Methodology Chapter for a Law Dissertation
By the time a law student starts writing the methodology section of a dissertation, they would have researched the subjects, and selected a narrow-angle to focus on. They would also have written some of the first few chapters, including the introduction, abstract, and even submitted a successful proposal.
The methodology section must draw on relevant facts based on laws about that topic.
What separates a good law dissertation from a great one is the ability to take on a topic that has never been discussed before. With that, students can showcase their prowess in that field of study and contribute to the research available in that discipline.
When it comes to crafting the methodology of a law dissertation, the most common technique is quantitative. This is because it allows data to be presented in an organized manner, which makes the law concepts easier to understand. The quantitative method uses numbers and statistics to show and analyses evidence that supports the hypothesis. However, you can also incorporate other types of data collection methods like surveys, interviews, focus groups, or exploratory and longitudinal.
It all depends on your goals because each method will create differences in the quantity and quality of data. For example, if you use a survey, the data collected will mostly be short because the answers given are a few words, which can be a yes or no answer.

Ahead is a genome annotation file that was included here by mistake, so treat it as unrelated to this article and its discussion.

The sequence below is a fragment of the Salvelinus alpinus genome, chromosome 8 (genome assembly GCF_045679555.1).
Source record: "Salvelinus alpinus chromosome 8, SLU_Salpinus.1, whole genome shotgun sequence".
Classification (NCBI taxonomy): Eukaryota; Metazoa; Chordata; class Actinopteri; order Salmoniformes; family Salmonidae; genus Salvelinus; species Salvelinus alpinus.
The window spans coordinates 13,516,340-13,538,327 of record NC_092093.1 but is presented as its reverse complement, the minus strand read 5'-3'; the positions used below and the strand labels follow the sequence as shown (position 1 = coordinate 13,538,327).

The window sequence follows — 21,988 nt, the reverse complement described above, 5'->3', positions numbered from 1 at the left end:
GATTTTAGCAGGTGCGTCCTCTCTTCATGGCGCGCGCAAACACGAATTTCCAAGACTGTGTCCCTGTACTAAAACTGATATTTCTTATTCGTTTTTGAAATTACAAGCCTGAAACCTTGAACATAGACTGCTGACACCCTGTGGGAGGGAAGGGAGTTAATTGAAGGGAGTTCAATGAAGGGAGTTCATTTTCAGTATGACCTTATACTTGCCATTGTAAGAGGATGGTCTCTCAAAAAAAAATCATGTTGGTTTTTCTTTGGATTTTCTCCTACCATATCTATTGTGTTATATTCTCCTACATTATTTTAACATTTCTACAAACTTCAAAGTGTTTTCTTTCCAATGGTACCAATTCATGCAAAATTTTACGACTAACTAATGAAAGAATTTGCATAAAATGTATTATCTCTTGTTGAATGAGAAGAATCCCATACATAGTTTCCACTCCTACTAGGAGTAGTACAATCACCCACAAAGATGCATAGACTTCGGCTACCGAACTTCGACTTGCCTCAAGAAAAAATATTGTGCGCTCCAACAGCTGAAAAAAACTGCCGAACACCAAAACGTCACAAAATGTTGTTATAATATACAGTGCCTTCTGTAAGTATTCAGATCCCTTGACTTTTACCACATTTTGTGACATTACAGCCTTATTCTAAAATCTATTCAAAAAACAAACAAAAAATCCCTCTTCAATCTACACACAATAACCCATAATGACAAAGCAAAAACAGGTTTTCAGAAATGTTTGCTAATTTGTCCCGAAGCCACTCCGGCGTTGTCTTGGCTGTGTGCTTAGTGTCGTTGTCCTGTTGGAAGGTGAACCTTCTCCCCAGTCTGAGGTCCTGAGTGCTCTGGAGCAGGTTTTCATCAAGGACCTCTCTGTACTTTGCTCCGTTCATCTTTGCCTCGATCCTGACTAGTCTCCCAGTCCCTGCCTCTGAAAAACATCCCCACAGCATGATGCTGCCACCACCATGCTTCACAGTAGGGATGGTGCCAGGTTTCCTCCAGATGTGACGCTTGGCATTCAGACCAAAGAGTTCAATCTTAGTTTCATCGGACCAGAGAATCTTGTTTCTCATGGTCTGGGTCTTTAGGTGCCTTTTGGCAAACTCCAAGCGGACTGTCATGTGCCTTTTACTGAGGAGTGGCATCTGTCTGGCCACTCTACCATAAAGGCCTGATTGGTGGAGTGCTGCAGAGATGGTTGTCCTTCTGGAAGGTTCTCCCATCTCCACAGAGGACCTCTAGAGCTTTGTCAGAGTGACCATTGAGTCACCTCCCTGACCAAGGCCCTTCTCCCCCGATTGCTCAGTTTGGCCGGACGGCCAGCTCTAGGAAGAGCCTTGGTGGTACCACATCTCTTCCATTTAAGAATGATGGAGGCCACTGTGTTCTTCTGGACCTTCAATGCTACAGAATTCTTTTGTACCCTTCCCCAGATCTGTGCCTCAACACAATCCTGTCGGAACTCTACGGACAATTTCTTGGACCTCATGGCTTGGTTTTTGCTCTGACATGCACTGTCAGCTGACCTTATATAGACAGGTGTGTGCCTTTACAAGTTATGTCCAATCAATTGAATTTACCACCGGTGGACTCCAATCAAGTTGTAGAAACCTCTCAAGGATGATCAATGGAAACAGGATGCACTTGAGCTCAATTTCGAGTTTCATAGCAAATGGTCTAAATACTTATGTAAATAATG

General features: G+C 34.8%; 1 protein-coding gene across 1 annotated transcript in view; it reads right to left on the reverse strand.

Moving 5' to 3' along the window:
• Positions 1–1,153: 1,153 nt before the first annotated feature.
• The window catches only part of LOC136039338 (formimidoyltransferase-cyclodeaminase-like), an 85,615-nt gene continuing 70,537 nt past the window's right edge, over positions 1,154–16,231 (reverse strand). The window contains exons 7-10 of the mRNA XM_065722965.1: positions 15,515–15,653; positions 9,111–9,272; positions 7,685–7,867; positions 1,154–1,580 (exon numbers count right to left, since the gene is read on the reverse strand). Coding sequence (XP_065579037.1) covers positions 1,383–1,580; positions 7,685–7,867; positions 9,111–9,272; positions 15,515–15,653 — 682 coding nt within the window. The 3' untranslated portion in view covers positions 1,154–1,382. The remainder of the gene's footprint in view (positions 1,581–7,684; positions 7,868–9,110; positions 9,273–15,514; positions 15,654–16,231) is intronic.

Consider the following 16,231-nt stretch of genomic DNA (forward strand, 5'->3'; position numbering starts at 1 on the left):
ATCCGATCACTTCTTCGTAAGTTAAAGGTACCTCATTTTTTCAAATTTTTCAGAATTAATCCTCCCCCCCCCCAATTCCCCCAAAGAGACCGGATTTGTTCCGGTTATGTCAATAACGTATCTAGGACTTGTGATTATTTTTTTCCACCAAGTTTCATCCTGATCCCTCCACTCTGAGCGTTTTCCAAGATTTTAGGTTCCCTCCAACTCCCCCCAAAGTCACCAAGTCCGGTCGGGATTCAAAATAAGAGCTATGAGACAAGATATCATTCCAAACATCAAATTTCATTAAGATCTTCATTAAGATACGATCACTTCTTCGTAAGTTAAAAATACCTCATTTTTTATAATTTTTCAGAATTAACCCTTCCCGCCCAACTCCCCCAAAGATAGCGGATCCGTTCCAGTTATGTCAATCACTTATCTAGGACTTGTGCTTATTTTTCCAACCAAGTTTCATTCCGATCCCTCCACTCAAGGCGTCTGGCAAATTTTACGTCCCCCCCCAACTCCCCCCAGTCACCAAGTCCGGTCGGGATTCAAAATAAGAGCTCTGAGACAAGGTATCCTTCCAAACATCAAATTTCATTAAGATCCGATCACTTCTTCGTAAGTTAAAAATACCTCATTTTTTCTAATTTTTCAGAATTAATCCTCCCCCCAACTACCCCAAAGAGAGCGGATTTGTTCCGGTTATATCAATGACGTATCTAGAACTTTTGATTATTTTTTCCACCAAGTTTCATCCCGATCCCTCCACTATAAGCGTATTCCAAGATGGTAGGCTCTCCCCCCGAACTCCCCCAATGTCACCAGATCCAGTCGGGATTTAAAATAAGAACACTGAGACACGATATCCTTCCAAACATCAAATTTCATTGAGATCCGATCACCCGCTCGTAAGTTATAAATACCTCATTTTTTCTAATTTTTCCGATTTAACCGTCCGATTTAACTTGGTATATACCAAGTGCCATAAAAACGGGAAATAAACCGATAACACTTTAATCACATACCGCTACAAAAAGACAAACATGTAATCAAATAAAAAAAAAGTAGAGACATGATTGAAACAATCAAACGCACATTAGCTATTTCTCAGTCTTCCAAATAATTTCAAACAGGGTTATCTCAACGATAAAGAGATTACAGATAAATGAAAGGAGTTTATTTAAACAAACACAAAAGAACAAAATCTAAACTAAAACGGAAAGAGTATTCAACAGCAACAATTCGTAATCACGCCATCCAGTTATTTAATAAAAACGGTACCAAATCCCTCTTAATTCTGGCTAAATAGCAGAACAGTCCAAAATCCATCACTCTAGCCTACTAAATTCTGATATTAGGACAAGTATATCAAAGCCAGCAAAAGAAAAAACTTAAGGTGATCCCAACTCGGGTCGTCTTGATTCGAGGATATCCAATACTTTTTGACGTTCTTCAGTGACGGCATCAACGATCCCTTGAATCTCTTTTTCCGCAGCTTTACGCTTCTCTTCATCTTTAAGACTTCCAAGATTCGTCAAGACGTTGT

When picking a particular method, consider the time it will take to collect the data and whether it will align with the deadline for your dissertation. Also, consider the strengths and weaknesses of each research technique. For instance, observation helps a researcher collect in-depth data, but it takes longer than a survey whose data might lack ample details. Regardless of the method chosen, you must explain why you prefer those specific ones and their relevance to that topic, question, or hypothesis.
Decide Whether to Write the Methodology Before or After
Do you want to write the dissertation methodology before or after conducting research? If you have completed the data collection process, explain how it was done, including any equipment and material used. Remember, if you lack ample time, you can still get ample legal information from scholarly journals or books. If you plan to write the methodology first, then conduct research afterward, then let the chapter outline clearly the procedure that will be used.
After you have included all the information checks to ensure it adheres to your institution’s formatting requirement. Creating an outline before you start composing any dissertation chapter will give you an idea about how many pages the methodology section should cover. That way, you do not make it too long or too short.
If you fill it with unnecessary information, there is a high chance it will be returned for revision. Therefore, ensure the chapter has factual details to avoid getting alterations that might make you not to graduate on time. Double-check all figures, provide tables and graphs are named appropriately, and if you feel the methodology chapter is too complex, divide it up and take breaks after each paragraph.